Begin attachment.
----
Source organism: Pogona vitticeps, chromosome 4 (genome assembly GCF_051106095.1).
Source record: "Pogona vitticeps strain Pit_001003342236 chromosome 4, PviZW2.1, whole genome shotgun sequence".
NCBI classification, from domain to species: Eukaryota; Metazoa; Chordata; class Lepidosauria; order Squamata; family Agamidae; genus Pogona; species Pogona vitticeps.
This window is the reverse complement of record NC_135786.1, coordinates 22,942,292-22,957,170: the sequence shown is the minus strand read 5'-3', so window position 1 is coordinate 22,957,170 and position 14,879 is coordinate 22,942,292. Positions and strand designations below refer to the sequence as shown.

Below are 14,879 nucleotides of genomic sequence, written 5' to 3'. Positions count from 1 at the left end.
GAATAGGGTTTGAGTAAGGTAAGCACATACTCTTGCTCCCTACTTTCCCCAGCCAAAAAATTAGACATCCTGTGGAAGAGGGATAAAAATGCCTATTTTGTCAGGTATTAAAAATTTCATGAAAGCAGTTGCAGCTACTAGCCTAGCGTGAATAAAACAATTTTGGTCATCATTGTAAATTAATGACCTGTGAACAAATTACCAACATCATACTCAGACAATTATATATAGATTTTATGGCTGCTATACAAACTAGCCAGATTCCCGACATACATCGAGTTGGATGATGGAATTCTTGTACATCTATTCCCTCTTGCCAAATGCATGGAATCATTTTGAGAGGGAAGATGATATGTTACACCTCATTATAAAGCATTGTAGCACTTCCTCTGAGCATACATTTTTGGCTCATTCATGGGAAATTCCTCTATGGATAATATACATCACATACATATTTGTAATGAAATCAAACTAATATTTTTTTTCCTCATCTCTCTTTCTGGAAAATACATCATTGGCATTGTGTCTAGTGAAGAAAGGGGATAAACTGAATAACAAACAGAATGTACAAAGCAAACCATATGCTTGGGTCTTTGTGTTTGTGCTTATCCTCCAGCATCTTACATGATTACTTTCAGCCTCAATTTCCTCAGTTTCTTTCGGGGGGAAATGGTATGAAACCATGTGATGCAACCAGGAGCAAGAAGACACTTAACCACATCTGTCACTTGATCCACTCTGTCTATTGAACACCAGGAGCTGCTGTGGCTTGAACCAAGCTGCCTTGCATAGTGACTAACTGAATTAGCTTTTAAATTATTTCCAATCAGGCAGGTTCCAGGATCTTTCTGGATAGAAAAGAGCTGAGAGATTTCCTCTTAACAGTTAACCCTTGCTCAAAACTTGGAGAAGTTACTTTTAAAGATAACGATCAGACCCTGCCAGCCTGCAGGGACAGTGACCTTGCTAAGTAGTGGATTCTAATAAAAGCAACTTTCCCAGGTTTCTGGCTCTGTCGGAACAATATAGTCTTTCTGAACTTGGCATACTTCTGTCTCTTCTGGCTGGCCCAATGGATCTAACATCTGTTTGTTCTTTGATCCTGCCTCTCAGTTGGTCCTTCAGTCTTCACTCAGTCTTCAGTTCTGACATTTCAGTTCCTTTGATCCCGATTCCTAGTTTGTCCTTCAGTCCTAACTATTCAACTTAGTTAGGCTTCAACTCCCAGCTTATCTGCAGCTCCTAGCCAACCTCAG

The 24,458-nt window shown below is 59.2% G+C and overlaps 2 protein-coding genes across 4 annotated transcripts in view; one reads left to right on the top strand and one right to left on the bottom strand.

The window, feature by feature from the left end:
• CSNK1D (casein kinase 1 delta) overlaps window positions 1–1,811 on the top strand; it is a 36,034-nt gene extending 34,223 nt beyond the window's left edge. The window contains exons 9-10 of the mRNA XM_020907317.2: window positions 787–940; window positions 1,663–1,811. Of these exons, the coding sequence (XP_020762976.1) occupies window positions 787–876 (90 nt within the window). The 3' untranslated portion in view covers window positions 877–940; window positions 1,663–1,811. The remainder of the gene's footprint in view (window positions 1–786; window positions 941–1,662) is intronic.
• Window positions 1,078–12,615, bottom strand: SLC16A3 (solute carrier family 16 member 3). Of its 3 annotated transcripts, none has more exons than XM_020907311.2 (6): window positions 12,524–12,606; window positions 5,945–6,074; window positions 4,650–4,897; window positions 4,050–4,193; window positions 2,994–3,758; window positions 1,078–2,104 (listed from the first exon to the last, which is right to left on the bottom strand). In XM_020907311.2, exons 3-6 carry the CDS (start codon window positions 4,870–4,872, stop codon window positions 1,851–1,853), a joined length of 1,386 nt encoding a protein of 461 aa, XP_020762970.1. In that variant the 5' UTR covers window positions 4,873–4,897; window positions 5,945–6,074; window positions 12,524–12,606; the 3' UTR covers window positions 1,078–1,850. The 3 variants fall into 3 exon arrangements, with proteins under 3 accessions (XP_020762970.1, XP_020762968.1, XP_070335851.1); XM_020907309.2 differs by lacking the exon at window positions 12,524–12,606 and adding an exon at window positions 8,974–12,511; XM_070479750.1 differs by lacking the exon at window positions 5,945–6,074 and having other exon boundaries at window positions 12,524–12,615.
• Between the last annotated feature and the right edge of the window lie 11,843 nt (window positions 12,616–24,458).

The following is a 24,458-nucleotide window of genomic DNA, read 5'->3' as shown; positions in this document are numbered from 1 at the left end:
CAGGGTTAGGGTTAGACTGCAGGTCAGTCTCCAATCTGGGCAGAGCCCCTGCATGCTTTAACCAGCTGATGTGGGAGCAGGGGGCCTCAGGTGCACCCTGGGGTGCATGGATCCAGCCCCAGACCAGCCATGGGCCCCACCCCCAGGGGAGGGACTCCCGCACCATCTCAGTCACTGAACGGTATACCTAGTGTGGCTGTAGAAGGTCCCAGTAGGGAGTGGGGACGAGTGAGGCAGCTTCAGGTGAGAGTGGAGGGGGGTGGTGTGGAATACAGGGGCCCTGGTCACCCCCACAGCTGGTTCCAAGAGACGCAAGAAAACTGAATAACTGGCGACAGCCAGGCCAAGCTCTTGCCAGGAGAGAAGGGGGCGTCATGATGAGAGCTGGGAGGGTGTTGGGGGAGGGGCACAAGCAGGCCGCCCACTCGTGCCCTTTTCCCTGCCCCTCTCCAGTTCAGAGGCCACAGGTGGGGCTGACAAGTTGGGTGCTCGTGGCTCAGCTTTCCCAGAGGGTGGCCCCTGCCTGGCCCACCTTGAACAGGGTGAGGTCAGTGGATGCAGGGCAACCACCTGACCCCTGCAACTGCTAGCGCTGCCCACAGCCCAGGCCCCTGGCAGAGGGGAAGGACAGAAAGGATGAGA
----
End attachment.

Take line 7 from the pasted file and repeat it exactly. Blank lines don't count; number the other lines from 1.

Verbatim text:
The 24,458-nt window shown below is 59.2% G+C and overlaps 2 protein-coding genes across 4 annotated transcripts in view; one reads left to right on the top strand and one right to left on the bottom strand.